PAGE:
ATF uses questionable tactics for sting operations, investigative report claims

Investigative reporters documented questionable activities by the ATF in at least seven cities across the country. (Photo credit: The Journal Sentinel)

Investigative reporters documented questionable activities by the ATF in at least seven cities across the country. (Photo credit: The Journal Sentinel)

An investigative report published this week by the Journal Sentinel claims that the U.S. Bureau of Alcohol, Tobacco, Firearms and Explosives used “rogue tactics” to carry out sting operations in a supposed effort to get guns out of the hands of criminals and illegal drugs off the streets.

Among the list of debatable strategies was tricking mentally disabled people to execute their plans for illegally purchasing firearms, only to later turn around and arrest them. The ATF also used such goodies as video games, pot, alcohol and provocatively dressed, flirty female agents to entice unknowing underage teens into participating in their operations, only to bust them later for the same activities that the undercover agents encouraged. In addition, many of these operations were being held in so-called “safe zones” near schools and churches.

The newspaper’s investigative team has been tracking some of the Bureau’s questionable activities since the beginning of the year, and have documented incidents occurring in at least seven cities across the country. Meanwhile, the ATF has been praised for its effective efforts in catching violent criminals and making our cities safer.

But are they actually “violent criminals” or just unlucky pawns in a somewhat shady game? According to the report, the so-called criminals got the short end of the stick and although they were nabbed for illegal activities, they could have been described in many ways, but unlikely as violent criminals.

In Wichita, agents used what they described as a “slow-headed” man with a low IQ as a key player in one sting operation because, according to the “slow-headed” man’s attorney, the “30-something bearded and tattooed white guys” just wouldn’t have worked.

In Albuquerque, agents found drug addict with an IQ of only 54 who had brain damage after being hit by a drunk driver when he was 7-years-old. “He wouldn’t know how to use a machine gun to save his ass,” so agents gave him a “tutorial” on how to find illegal machine guns. And when he succeeded, this “violent criminal” was taken off the streets. But the operation was botched when the agents’ fake storefront was burglarized and the machine gun was stolen. The stolen machine gun – which was actually originally stolen by the drug addict from another agent’s car – has yet to be recovered.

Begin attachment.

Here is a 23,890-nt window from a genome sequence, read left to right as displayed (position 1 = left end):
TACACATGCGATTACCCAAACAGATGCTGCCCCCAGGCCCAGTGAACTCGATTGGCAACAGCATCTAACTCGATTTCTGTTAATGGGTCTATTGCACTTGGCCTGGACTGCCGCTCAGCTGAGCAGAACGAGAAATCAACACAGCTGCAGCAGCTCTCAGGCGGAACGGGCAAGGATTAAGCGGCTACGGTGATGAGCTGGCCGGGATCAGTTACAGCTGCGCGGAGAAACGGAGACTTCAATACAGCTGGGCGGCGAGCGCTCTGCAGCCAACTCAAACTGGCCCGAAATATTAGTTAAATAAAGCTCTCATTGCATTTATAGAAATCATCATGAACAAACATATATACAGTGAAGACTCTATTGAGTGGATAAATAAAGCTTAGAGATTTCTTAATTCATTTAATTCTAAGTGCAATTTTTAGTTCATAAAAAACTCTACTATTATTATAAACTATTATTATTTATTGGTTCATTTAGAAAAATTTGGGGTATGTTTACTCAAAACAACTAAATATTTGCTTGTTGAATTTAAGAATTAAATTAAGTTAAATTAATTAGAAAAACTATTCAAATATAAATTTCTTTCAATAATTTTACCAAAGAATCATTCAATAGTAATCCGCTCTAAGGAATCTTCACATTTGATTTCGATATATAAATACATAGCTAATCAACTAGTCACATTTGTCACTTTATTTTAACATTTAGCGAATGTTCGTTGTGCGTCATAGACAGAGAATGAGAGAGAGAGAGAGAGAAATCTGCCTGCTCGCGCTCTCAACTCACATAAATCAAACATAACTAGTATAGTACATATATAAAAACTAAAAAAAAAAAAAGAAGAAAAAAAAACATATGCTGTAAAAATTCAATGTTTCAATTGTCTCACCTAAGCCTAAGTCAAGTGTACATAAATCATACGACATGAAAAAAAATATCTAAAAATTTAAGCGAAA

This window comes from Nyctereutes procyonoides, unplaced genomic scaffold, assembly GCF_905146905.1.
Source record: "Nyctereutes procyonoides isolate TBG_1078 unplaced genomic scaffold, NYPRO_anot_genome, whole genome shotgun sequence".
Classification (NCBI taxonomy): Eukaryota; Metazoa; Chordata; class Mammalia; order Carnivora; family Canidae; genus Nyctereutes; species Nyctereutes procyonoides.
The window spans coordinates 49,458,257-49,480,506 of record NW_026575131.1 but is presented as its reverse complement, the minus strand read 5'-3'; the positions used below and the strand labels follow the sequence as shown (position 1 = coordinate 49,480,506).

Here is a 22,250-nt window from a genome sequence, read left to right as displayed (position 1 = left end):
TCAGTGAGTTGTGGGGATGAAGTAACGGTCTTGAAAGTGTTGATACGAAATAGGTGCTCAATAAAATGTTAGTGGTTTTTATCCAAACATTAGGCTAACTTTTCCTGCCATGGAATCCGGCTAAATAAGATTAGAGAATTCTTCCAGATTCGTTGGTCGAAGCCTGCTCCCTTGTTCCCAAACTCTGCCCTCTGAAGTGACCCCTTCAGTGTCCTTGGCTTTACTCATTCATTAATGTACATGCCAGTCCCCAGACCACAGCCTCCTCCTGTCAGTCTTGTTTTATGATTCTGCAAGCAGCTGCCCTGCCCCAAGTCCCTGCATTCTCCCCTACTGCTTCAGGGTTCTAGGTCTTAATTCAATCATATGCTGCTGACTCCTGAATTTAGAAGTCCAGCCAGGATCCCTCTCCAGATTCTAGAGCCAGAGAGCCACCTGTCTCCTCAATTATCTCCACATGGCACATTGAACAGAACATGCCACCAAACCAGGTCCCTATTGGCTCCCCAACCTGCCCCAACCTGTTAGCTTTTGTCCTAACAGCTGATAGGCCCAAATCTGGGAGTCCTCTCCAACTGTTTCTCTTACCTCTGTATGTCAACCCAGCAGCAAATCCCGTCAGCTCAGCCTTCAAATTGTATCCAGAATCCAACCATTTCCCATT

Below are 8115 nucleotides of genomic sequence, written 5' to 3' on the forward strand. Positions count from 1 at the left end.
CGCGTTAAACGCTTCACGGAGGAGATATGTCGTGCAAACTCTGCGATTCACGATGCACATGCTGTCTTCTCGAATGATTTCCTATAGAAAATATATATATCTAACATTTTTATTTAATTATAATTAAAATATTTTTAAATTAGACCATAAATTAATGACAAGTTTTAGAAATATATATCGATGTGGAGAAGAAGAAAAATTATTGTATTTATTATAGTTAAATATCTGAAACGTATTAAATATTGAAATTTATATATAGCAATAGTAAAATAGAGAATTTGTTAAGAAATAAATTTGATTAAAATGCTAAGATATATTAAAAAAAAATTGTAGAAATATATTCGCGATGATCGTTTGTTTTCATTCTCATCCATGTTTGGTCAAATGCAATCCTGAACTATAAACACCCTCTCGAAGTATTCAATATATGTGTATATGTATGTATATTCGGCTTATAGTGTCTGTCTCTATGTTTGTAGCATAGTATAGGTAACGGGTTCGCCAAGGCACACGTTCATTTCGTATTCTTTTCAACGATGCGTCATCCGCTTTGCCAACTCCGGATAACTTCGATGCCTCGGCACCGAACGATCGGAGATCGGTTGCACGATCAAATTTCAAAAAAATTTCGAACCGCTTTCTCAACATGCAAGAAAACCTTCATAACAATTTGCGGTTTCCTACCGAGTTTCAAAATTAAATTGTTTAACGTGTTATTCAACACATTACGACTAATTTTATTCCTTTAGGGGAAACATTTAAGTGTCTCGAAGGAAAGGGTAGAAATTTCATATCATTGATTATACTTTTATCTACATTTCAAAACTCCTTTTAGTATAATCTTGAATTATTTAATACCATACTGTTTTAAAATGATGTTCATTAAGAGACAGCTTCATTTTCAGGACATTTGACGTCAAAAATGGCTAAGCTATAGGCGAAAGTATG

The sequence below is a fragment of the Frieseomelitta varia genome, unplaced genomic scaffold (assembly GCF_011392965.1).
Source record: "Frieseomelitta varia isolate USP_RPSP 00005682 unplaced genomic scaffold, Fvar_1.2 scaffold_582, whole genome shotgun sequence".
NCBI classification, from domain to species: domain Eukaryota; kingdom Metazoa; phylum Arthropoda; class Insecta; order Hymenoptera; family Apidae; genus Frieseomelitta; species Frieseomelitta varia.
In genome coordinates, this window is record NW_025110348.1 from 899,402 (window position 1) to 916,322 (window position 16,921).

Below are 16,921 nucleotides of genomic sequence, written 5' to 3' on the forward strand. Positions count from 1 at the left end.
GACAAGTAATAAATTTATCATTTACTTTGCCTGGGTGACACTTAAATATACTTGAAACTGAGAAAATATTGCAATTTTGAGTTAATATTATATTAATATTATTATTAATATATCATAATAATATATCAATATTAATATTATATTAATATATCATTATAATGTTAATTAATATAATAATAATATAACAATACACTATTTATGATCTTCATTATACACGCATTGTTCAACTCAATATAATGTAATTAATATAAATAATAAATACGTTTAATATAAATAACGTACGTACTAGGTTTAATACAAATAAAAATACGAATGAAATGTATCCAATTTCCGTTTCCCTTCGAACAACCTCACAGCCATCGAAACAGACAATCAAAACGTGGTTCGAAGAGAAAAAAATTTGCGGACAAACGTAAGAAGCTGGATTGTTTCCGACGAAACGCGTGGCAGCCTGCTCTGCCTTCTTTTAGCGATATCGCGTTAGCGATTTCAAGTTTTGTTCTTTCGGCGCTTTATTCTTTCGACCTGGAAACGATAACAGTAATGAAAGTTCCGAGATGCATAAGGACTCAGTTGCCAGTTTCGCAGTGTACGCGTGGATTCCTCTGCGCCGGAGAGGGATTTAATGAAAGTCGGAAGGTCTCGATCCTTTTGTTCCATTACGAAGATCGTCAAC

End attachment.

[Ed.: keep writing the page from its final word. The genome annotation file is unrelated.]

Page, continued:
In the same city agents also pressed for specific firearms – such as sawed-off shotguns – because they would bring tougher penalties. They allowed convicted felons to purchase shotguns, suggested sawing them off and even provided instructions on how to do it.

Agents often offered ridiculously high prices for firearms, which would encourage suspects to buy guns from a store only to turn around and illegally sell them to the undercover agents for a profit. In addition, the ATF also set up fake pawnshops that would readily and without question accept any stolen goods – including firearms – prompting a rash of burglaries and theft. And although the Pensacola pawn shop was burglarized at least twice during the sting, it was still considered a success.

At a pawn shop in Pensacola, ATF agents knowingly hired a convicted felon to run one of the pawnshops. The number of arrests skyrocketed in that area when people were busted for unknowingly attempting to sell firearms to a convicted felon – the same one who the ATF hired to run the pawn shop.